Can facial recognition make it easier to pay tolls and hospital bills?
Everyday, there are new ways that technology aims to make life easier for people. Facial recognition, often in the headlines, is one such technology.
Recently, the technology was in the news for helping law enforcement agents better protect stadiums and music concerts and is now slowly making its way into airports, helping border protection agents make entry and exit into America easier and quicker.
However, there are two new avenues that the companies seem to be interested in exploring the use of facial recognition in: at toll counters on bridges and highways and at payment counters in hospitals.
Although the two uses of the technology seem quite different from each other, it’s interesting to note that they’re both payments solutions at their core.
Fintech companies, it seems, will drive the commercial application of this technology as well — in the near future.
Facial recognition and tolls
According to local media, it seems that vehicles using New York’s bridges, tunnels, and roadways will soon be able to make cashless payments facilitated, authorized, and verified by facial recognition.
Currently in beta, a new Metropolitan Transport Authority (MTA) program is enabling cameras near bridges and tunnels to recognize faces of drivers and passengers as their vehicles approach crossings.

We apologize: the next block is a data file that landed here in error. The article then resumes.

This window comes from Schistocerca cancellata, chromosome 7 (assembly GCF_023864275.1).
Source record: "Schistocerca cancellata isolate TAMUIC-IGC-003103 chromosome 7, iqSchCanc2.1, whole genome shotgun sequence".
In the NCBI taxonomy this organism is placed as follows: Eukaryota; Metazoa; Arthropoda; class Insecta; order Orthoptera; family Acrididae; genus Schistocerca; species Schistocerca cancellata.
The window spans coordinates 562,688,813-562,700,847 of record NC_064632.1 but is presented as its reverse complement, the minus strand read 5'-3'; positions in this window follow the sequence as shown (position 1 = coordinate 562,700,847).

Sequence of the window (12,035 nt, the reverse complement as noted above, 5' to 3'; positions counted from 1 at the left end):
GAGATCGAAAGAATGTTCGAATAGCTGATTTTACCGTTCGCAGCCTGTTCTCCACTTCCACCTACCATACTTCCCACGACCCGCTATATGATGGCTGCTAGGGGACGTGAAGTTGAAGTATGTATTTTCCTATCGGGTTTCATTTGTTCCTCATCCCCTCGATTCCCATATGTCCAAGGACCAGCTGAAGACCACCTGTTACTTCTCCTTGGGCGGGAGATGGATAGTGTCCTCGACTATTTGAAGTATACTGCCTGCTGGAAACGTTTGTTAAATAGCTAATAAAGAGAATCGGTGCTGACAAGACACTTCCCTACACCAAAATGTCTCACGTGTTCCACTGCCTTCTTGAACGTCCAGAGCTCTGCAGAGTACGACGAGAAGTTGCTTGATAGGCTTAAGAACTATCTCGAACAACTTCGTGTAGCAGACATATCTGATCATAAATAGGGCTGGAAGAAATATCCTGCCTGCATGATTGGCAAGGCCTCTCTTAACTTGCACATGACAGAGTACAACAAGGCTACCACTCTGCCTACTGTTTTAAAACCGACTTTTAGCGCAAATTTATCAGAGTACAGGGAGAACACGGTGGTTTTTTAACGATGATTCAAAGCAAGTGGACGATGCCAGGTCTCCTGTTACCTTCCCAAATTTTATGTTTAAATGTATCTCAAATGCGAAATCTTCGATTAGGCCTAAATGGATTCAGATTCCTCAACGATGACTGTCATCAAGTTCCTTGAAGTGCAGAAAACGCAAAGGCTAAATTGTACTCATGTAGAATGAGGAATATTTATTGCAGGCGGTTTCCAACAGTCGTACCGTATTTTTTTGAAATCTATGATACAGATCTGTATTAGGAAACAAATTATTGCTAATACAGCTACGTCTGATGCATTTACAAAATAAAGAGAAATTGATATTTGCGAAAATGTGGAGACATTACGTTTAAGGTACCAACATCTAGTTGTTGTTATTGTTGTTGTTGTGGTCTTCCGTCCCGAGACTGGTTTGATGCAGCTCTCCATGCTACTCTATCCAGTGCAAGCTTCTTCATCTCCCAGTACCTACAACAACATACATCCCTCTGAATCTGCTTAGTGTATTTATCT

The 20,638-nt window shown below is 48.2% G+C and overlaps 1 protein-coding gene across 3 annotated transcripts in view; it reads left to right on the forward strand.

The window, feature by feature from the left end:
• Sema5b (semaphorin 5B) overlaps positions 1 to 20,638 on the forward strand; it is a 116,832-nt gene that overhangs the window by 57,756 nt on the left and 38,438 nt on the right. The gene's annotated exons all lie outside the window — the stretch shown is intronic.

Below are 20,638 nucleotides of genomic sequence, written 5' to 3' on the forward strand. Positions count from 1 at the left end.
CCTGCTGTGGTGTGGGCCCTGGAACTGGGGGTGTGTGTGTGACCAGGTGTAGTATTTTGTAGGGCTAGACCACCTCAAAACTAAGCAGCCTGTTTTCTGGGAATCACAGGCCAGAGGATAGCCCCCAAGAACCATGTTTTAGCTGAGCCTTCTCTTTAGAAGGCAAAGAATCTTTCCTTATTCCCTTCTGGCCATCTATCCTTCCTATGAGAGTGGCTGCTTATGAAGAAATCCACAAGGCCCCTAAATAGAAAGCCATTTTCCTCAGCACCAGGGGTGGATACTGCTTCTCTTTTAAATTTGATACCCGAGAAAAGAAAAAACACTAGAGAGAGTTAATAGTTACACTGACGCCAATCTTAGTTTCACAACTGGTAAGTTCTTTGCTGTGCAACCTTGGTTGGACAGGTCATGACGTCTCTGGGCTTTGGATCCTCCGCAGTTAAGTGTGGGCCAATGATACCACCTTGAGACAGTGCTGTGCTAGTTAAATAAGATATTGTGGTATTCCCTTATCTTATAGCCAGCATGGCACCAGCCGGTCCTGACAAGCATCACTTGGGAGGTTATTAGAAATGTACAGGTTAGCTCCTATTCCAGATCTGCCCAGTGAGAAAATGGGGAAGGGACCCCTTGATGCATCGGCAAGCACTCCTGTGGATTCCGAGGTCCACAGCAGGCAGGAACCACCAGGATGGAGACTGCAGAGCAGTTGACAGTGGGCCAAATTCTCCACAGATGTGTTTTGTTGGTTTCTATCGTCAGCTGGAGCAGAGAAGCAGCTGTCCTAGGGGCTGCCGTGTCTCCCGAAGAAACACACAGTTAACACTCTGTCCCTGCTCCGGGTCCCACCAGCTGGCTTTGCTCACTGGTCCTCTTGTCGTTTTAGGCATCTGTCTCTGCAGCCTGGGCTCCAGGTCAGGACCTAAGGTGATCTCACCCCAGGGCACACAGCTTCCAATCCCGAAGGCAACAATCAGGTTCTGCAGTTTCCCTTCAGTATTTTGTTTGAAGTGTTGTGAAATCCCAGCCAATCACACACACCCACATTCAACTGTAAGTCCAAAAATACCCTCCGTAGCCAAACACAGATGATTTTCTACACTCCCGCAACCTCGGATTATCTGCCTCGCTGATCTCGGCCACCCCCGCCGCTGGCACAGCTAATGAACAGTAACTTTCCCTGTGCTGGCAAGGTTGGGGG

“The system is still in its testing phase at the Robert F. Kennedy Bridge, and testing at the Queens-Midtown and Brooklyn-Battery tunnels had already begun. In later phases, testing will commence at the Throgs Neck and Bronx-Whitestone bridges”, an MTA spokesperson told local media.
Although residents are excited, MTA Director of Communications Jon Jon Weinstein insisted that they’re only testing this emerging technology as a way to enhance security at MTA crossings.
He clarified that the project is still in the proof of concept phase and, as such, no data whatsoever is being shared with law enforcement or anyone outside of the people involved with the pilot.
Facial recognition and hospital payments
Far away in China, e-commerce giant Alibaba group’s fintech company Alipay has deployed self-service payment terminals at a local hospital.
First-time users must enter their ID number to create a profile, which will be kept on file on the terminals, said Director of Alipay’s Medical Business Sun Guofeng.
Once users choose to apply for registration or pay bills, the face recognition process starts. After the user is recognized, phone numbers bound with Alipay are needed to complete the process.
The whole process takes no longer than 10 seconds and there is no need to pull out cards or phones since you can complete payment on the machines with one hand.
Although currently deployed in China, the technology has great use in this part of the world. America’s healthcare system is deeply aligned with its insurance industry — and so far, the two don’t readily share data.
Using facial recognition, it could become easier to help patients expedite the insurance process at the hospital and pay for any component of the bill that isn’t covered by insurance.